Organization of the Executive Branch
Policy is not developed nor are all executive decisions made by the president alone. Presidents have come to rely on a large staff based in the White House to handle a wide range of administrative tasks from policymaking to speechwriting. The staff is loyal to the president, not to Congress or a government agency. Unchecked by the president, the White House staff can become a source of scandal. Watergate under President Nixon is a good example.
The Constitution gives practically no direction on the organization of the executive branch. It does mention "executive departments," which became the basis for the cabinet. While relying primarily on the White House staff for advice, a president turns to members of the cabinet for advice in their areas of expertise. In the main, however, cabinet secretaries are responsible for running the departments they head.
The Executive Office of the President
The Executive Office of the President (EOP) comprises four agencies that advise the president in key policy areas: the White House Office, the National Security Council, the Council of Economic Advisors, and the Office of Management and Budget.
The president's main advisers, often long-time personal friends or people who played a key role in the election, make up the White House Office. It includes the president's personal lawyer, press secretary, appointments secretary, and other support personnel. The most important position in this group is the chief of staff, who is responsible for seeing that the president's legislative goals are carried out by working with Congress on the legislative agenda.
The National Security Council (NSC), organized in 1947, deals with domestic, foreign, and military policies affecting security issues. By law, the NSC is composed of the president, vice president, secretary of defense, and secretary of state. Representatives of the intelligence and defense communities are also members. The president's national security advisor supervises the council's activities.
The Council of Economic Advisers (CEA) was created in 1946 to provide the president with information on economic policy. It is best known for predicting national economic trends.
The enormously complex task of preparing the federal budget for submission to Congress falls to the Office of Management and Budget (OMB). Originally established in the Treasury Department as the Bureau of the Budget, the OMB has had its powers expanded considerably since 1970. It is involved in drafting the president's legislative program and evaluating how effectively federal agencies use their appropriations.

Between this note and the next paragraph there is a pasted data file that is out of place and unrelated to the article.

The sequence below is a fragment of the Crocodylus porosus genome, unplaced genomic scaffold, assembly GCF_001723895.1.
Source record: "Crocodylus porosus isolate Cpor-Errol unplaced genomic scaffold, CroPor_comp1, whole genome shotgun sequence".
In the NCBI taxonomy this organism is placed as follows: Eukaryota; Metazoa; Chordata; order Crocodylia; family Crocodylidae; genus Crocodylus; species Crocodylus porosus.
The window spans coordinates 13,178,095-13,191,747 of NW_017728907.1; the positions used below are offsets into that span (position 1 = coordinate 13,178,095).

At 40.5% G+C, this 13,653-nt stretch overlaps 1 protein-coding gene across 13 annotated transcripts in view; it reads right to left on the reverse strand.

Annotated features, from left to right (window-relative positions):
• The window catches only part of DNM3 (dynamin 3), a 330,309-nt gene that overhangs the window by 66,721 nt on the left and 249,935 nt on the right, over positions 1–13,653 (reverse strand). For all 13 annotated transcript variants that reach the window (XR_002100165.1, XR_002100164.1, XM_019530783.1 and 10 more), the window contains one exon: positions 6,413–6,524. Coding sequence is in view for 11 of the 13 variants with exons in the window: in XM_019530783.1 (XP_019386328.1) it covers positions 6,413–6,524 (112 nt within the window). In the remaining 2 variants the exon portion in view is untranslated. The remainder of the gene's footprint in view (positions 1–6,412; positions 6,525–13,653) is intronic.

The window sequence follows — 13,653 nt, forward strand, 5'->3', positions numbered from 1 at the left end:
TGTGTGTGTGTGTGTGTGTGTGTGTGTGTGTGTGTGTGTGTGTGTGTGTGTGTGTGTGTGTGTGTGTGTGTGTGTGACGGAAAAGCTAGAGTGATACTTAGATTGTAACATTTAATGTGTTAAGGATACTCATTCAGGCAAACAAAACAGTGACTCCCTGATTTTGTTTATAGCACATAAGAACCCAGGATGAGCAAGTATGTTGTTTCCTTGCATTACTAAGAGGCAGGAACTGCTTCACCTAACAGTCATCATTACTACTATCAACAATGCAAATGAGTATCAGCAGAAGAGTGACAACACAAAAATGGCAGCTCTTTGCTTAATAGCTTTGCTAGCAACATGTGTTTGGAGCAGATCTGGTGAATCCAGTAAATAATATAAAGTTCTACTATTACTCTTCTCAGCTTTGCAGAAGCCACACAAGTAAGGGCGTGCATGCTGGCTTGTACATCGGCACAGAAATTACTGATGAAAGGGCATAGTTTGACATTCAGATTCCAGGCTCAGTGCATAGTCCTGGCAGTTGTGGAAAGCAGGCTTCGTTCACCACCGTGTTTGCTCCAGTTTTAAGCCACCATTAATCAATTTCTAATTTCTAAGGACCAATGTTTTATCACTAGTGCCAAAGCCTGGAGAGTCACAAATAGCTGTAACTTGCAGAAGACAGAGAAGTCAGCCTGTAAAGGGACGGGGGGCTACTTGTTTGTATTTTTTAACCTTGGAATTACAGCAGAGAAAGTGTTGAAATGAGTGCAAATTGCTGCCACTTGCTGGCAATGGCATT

The Executive Office of the President also includes the Council on Environmental Quality, the Office of National AIDS Policy, the Office of National Drug Policy, and the Office of the United States Trade Representative. The president is free to establish new agencies within the EOP. George W. Bush created the Office of Faith-Based and Community Initiatives and the USA Freedom Corps.
George Washington appointed the first executive department heads in 1789. They were the attorney general, secretary of state, secretary of treasury, and secretary of war. As the scope and functions of the federal government grew, the number of executive departments increased. The heads of these departments, who all have the title secretary (except the attorney general of the U.S. Department of Justice), make up the core of the president's cabinet. From time to time, the cabinet departments have been reorganized, along with the agencies under them. For example, the Immigration and Naturalization Service (INS) was originally part of the Department of Labor but was transferred to the Justice Department in 1940. The Department of Health, Education, and Welfare (1953) was renamed Health and Human Services in 1979 when a separate Department of Education was established. In addition to the secretaries of the departments, the U.S. ambassador to the United Nations, the OMB director, and other officials participate in the cabinet. Following are the cabinet departments as they have existed since 1989:
- Justice (1789)
- State (1789)
- Treasury (1789)
- Interior (1849)
- Agriculture (1889)
- Commerce (1903; originally included Labor)
- Labor (1913)
- Defense (1947)
- Health and Human Services (1953)
- Housing and Urban Development (1965)
- Transportation (1967)
- Energy (1977)
- Education (1979)
- Homeland Security (2003)
In recent years, the cabinet departments have become targets for people who believe that too much power is in the hands of the federal government. For example, some have called for the elimination of the Department of Education, based on the belief that educational policy is best set at the state or local level. Abolishing the Department of Commerce has also been considered.
Unlike the White House staff positions or ambassadorships, cabinet appointments are not usually based on a personal relationship with the president or given as a reward. A president is more likely to base the selections on reputation, expertise, and ability to manage a large bureaucracy. Appointments are also an opportunity for a president to show that the administration represents a broad cross section of the country by including ethnic and racial minorities and women in the cabinet.